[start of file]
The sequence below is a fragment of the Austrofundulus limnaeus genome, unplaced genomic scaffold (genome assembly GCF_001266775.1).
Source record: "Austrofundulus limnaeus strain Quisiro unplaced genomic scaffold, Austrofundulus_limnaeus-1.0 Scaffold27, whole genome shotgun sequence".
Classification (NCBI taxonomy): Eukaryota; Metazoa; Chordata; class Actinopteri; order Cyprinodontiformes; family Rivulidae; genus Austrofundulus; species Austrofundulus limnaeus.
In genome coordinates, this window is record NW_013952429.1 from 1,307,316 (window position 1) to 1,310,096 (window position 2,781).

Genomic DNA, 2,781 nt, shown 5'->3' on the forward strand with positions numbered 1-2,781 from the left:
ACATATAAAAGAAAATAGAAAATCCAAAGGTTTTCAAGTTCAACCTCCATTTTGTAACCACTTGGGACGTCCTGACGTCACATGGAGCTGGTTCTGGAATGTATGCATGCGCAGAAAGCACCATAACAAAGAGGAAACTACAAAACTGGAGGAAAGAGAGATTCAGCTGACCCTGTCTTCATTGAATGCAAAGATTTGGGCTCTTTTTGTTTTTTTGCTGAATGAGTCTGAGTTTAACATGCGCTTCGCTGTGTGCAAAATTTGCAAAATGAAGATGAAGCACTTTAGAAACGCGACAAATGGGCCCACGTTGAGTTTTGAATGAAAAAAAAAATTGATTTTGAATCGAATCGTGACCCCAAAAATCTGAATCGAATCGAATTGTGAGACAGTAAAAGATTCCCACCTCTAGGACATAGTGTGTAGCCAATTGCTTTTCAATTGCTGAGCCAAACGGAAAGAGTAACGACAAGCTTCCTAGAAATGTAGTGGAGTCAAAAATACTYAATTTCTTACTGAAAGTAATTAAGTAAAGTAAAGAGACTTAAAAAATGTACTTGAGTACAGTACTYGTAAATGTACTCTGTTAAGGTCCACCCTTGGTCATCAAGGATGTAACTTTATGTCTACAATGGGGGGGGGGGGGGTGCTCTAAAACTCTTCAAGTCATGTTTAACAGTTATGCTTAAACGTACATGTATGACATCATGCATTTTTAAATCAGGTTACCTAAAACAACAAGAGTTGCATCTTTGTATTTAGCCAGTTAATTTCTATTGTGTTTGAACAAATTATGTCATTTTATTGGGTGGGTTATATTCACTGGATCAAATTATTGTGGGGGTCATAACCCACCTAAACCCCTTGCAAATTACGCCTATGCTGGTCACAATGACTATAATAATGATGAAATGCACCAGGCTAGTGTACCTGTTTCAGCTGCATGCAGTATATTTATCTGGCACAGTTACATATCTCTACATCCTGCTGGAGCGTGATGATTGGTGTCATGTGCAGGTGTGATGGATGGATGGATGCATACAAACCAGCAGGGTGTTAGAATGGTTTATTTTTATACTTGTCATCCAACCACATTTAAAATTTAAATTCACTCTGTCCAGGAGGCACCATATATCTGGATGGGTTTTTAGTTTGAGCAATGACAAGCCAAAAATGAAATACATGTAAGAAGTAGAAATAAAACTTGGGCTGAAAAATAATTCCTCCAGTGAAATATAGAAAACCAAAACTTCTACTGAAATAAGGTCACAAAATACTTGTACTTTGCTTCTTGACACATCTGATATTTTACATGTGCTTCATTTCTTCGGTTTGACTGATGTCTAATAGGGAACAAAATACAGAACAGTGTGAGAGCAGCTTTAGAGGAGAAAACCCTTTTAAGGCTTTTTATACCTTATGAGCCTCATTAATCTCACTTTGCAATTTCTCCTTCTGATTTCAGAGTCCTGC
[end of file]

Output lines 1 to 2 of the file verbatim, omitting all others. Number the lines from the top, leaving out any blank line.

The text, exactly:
The sequence below is a fragment of the Austrofundulus limnaeus genome, unplaced genomic scaffold (genome assembly GCF_001266775.1).
Source record: "Austrofundulus limnaeus strain Quisiro unplaced genomic scaffold, Austrofundulus_limnaeus-1.0 Scaffold27, whole genome shotgun sequence".